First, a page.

In response to demand, many companies that produce MREs have started offering similar (not identical!) versions to civilians, with a few modifications to the contents.

This almost always results in a net reduction of calories since precious few civilians, even those working hard in the outdoors, will burn as many calories as a soldier in the field.

For example, most of the civilian-grade MREs on the market tend to top out at around 1,100 calories a meal compared to military-style offerings which can hit as high as 1,500 calories per meal in some instances.

Again, consider this when buying your emergency food stores if you are counting on accumulating ‘X’ number of calories in the form of MREs for sustenance during an emergency scenario.

The difference in total calories between military and civilian MREs spread across several cases could mean many days worth of difference!

If you are counting every calorie for your plans, contact the manufacturer for precise info.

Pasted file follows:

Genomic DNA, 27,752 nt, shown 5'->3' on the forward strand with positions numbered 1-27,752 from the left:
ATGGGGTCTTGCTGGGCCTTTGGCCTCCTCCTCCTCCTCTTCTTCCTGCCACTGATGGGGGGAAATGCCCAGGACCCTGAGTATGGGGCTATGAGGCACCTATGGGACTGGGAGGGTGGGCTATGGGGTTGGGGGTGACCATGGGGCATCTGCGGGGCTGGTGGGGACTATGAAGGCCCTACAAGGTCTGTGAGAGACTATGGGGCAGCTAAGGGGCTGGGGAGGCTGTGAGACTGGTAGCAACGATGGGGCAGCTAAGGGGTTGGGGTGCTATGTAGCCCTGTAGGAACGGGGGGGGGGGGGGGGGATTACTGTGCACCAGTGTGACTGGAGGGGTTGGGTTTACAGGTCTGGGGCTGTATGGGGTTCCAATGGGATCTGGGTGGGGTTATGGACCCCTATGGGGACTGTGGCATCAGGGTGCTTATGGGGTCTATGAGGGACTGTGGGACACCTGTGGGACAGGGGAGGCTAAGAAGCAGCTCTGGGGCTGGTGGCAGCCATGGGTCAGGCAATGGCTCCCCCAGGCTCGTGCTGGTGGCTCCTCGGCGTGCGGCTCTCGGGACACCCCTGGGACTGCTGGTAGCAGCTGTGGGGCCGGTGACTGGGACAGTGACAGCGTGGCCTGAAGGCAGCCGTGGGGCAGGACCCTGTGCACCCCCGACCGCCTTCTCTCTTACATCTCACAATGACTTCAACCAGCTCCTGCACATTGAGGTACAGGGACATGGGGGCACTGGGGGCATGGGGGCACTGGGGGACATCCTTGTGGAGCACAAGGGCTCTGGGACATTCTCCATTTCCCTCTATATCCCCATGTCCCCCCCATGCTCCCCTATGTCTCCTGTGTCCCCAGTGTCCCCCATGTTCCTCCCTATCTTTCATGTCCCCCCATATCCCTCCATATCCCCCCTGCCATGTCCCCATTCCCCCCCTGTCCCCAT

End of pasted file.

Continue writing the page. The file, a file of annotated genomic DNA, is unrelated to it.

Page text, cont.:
Can you survive off eating only MREs

MREs Will Keep You Alive, but are Not Healthy Long Term

And lastly, just because MREs have more than enough calories to keep you alive no matter the situation does not mean they are a complete or healthy option.

MREs are designed to be complete meals with balanced macronutrient content, but they are not nutritionally perfect.

They contain much, much more calories, fat, and sodium than the average person should consume in a day regularly.

If you plan on using MREs for an extended period of time, you will start to suffer from overconsumption of salt which can cause trouble, to say nothing of weight gain brought on by a truly tremendous amount of calories.

You only need to ask former members of the military if you want some “MRE-livin'” horror stories.

Many veterans “fondly” remember the health implications of eating them for weeks or months at a time in the form of chronic diarrhea, headaches, high-blood pressure, and crippling constipation. You have been warned.

Bottom line, plan accordingly, and don’t forget to add other nutritional sources to your emergency supplies if you plan on relying heavily on MREs for sustenance.

Be sure to account for variations in calorie content from the country of origin as well as civilian vs. military rations when planning how many packets you’ll need.

MREs are great and convenient for emergencies, but should not be the sole component of your diet, even in an emergency.